Why is it we are so able to abandon our own ideals or philosophies in pursuit of a favored outcome? How do the ends justify the means when the means are something we have historically, vehemently opposed?
President Trump has indicated that if Congress doesn't pass a bill to re-open the government (now the longest government shutdown in our nation's history) that includes over $5 billion in funding for a border wall, he will use his Executive Power and simply fund and authorize the wall himself. In order to do so, he would have to declare a "National Emergency" and then divert existing funds presumably from the Department of Defense and order a wall (or fence, or gate, or barrier) be built along the U.S. southern border. Since when does a president have the Executive Power to appropriate funds? To circumvent Congress on policy that Constitutionally lies with the Legislative Branch? Since when do my fellow conservatives, fellow Republicans, fellow believers of the limited power of government at all levels, support such a massive expansion of the power of the Office of the President?
While "National Emergencies" have been around since the dawn of our country, the modern use falls under the "National Emergencies Act" passed by Congress in 1976. Since then, according to the nonpartisan Brennan Center for Justice, presidents have declared "National Emergencies" 58 times. The large majority of these orders deal with imposing sanctions and seizing property of foreign governments and interests, and calling up the National Guard. The only one similar to the action President Trump wants to take was when President George W. Bush signed an order expanding his powers immediately following the Sept. 11, 2001 terror attacks. I think, whether we approved of President Bush's actions in the wake of 9/11 or not, we can all agree it was an emergency situation in our nation. Is the need for a border wall? In an article in USA Today, (What to know about national emergencies and their role in US history, John Fritze, USA TODAY, Jan. 8, 2019) Elizabeth Goitein, co-director of the Brennan Center's Liberty and National Security Program, explains that emergency powers were granted to the president so he could act when Congress didn't have time to. She points out that Congress has had plenty of time to act on a border wall, so they just don't agree with the president and don't want to. "This is a situation in which the powers are being used to get around the express will of Congress, she said. So, again, is the need for a border wall a "National Emergency? Or do we just have two branches of government disagreeing and one branch looking at how to circumvent the normal process of government and appropriations.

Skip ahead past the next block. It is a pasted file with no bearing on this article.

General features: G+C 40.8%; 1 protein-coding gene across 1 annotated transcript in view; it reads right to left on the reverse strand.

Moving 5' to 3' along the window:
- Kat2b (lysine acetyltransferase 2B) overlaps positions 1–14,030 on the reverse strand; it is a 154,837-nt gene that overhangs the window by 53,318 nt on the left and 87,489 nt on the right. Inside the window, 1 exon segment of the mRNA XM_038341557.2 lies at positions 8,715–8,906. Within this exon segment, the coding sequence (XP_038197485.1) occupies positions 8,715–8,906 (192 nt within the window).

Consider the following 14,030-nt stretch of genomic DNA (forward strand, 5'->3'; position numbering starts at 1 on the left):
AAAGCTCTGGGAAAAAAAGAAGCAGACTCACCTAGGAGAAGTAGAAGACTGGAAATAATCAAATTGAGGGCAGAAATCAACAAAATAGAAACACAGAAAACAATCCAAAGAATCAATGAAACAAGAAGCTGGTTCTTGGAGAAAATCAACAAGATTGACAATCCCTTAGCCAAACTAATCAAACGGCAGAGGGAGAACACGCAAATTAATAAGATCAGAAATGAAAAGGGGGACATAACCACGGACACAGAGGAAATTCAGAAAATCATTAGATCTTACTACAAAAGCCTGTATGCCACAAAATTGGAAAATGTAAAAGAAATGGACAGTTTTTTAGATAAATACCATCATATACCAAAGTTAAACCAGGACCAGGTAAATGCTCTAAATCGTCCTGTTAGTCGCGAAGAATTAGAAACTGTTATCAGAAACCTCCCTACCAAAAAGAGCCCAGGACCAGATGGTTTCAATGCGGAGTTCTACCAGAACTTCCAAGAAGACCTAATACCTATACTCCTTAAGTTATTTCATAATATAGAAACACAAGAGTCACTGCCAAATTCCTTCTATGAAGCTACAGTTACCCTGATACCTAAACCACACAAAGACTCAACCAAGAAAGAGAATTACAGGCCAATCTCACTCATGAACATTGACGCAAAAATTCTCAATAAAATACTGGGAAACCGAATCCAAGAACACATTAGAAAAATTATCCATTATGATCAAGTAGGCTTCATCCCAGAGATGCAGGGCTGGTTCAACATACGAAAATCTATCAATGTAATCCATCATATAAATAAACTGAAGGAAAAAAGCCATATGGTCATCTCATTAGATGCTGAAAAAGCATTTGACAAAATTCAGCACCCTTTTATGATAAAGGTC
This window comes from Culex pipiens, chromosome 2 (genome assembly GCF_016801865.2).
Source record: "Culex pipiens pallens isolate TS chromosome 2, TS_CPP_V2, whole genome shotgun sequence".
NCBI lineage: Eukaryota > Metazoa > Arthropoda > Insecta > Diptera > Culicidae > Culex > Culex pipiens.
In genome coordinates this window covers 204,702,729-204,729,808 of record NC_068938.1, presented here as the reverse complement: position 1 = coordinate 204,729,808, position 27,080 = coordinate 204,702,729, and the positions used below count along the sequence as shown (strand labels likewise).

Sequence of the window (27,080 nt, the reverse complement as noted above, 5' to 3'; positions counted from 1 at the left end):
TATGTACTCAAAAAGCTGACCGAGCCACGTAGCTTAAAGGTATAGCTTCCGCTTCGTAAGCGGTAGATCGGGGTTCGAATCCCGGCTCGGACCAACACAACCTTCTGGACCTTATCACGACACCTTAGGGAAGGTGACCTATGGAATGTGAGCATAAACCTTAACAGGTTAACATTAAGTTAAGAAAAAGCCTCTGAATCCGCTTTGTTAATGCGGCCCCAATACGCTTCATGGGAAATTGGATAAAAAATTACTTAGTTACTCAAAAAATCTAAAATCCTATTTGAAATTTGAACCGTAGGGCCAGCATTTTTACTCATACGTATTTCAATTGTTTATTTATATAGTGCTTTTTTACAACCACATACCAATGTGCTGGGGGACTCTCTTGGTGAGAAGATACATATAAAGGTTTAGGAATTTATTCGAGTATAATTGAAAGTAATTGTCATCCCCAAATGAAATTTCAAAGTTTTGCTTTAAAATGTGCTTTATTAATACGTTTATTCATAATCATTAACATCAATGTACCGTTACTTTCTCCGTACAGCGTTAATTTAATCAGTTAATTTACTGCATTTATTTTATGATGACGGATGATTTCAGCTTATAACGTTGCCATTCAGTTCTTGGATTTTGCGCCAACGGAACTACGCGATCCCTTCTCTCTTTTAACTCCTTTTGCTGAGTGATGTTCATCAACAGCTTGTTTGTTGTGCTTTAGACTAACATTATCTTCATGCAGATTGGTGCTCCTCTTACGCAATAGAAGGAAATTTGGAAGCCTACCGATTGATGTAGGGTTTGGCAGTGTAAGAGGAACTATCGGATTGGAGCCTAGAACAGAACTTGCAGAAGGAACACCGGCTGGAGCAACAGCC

The criteria to self-impose an expansion of powers on a president in this manner is "an unusual and extraordinary threat to the national security." Illegal immigration and illegal border crossing has been going on for far too long to describe it as "unusual" and the numbers have not recently increased, as a matter of fact, they've been going down. The president has mentioned, in building his case for the potential need to declare the emergency, the opioid crisis ripping through America, with many of the drugs coming from Mexico. Its relative newness and the sheer volume of the epidemic could be called both "unusual and extraordinary, but a border wall doesn't solve that problem. Department of Homeland Security officials have repeatedly noted that the vast majority of hard drugs comes through ports of entry under "deep concealment." Meaning, the people carrying illegal cargo are coming in legally. A wall can't stop that. Some supporting this potential declaration note the caravans coming from South America. However, most of them are seeking asylum at ports of entry, a wall can't stop that either. So, what is the emergency under which President Trump will grant himself authority? This isn't about whether we need a wall. Good people and great minds have differing opinions on that. It's simply about whether we really want a president, any president, to be able to provide himself an absolute power if Congress disagrees with him.
What if the next president believes climate change is a national emergency? What if there is another tragic school shooting and another president uses that power to limit gun rights or imposes a vague restriction on those with "mental health concerns? The precedent will have been set. This isn't a slippery slope, it's an avalanche.
I've read and listened to more legal scholars and talking heads than I can count about whether the president has the legal authority to do this. I simply don't know. But, if he does it, it will most assuredly end up in the court system and we'll find out. I certainly hope the president, any president, cannot simply void our system of checks and balances, which our forefathers created to prevent anyone from having too much power. Senate Majority Leader Mitch McConnell said, when opposing the planned action by then President Obama to use an Executive Order to create immigration law all on his own, "Imposing his will unilaterally may seem tempting. It may serve him politically in the short term. But he knows that it will make an already-broken system even more broken, and he knows that this is not how democracy is supposed to work."
Senator McConnell was right then. His words are still right now. Whether you want a wall and want President Trump to fulfill his campaign promise, or not, this is simply not how democracy is supposed to work.
Alicia Preston is a former political consultant and member of the media. Shes a native of Hampton Beach where she lives with her family and three poodles. Write to her at PrestonPerspective@gmail.com.